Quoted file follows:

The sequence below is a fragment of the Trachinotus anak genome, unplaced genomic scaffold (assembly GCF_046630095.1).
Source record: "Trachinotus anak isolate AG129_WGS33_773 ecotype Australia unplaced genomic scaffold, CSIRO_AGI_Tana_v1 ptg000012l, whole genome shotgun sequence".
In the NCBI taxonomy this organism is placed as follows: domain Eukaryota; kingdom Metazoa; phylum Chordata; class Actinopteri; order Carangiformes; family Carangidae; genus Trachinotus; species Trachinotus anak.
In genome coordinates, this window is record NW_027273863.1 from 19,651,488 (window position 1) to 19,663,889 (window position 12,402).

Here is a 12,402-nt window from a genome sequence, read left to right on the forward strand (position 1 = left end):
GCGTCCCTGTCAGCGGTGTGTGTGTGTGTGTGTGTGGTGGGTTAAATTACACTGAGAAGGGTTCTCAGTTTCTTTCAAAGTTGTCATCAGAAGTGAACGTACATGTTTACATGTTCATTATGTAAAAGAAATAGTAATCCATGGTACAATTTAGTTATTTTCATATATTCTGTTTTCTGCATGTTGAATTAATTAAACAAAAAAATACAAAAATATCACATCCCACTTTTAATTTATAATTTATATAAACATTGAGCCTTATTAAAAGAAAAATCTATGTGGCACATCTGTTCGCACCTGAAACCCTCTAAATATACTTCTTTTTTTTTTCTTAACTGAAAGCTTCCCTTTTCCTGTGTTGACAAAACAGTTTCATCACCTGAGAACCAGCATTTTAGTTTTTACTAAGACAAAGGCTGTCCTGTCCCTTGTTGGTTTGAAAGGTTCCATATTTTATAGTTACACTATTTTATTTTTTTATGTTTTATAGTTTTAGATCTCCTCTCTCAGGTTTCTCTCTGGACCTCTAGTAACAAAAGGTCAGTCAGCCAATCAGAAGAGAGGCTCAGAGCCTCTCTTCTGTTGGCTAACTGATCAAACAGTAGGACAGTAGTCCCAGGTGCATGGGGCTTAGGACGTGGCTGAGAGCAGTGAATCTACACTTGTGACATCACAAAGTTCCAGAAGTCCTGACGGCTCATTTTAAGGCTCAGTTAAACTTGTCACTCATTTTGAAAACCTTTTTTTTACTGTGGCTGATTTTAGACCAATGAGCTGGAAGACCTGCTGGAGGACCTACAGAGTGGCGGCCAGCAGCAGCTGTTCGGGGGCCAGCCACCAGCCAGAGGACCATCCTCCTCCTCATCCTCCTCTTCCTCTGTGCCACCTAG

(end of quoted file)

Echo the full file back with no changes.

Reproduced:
The sequence below is a fragment of the Trachinotus anak genome, unplaced genomic scaffold (assembly GCF_046630095.1).
Source record: "Trachinotus anak isolate AG129_WGS33_773 ecotype Australia unplaced genomic scaffold, CSIRO_AGI_Tana_v1 ptg000012l, whole genome shotgun sequence".
In the NCBI taxonomy this organism is placed as follows: domain Eukaryota; kingdom Metazoa; phylum Chordata; class Actinopteri; order Carangiformes; family Carangidae; genus Trachinotus; species Trachinotus anak.
In genome coordinates, this window is record NW_027273863.1 from 19,651,488 (window position 1) to 19,663,889 (window position 12,402).

Here is a 12,402-nt window from a genome sequence, read left to right on the forward strand (position 1 = left end):
GCGTCCCTGTCAGCGGTGTGTGTGTGTGTGTGTGTGGTGGGTTAAATTACACTGAGAAGGGTTCTCAGTTTCTTTCAAAGTTGTCATCAGAAGTGAACGTACATGTTTACATGTTCATTATGTAAAAGAAATAGTAATCCATGGTACAATTTAGTTATTTTCATATATTCTGTTTTCTGCATGTTGAATTAATTAAACAAAAAAATACAAAAATATCACATCCCACTTTTAATTTATAATTTATATAAACATTGAGCCTTATTAAAAGAAAAATCTATGTGGCACATCTGTTCGCACCTGAAACCCTCTAAATATACTTCTTTTTTTTTTCTTAACTGAAAGCTTCCCTTTTCCTGTGTTGACAAAACAGTTTCATCACCTGAGAACCAGCATTTTAGTTTTTACTAAGACAAAGGCTGTCCTGTCCCTTGTTGGTTTGAAAGGTTCCATATTTTATAGTTACACTATTTTATTTTTTTATGTTTTATAGTTTTAGATCTCCTCTCTCAGGTTTCTCTCTGGACCTCTAGTAACAAAAGGTCAGTCAGCCAATCAGAAGAGAGGCTCAGAGCCTCTCTTCTGTTGGCTAACTGATCAAACAGTAGGACAGTAGTCCCAGGTGCATGGGGCTTAGGACGTGGCTGAGAGCAGTGAATCTACACTTGTGACATCACAAAGTTCCAGAAGTCCTGACGGCTCATTTTAAGGCTCAGTTAAACTTGTCACTCATTTTGAAAACCTTTTTTTTACTGTGGCTGATTTTAGACCAATGAGCTGGAAGACCTGCTGGAGGACCTACAGAGTGGCGGCCAGCAGCAGCTGTTCGGGGGCCAGCCACCAGCCAGAGGACCATCCTCCTCCTCATCCTCCTCTTCCTCTGTGCCACCTAG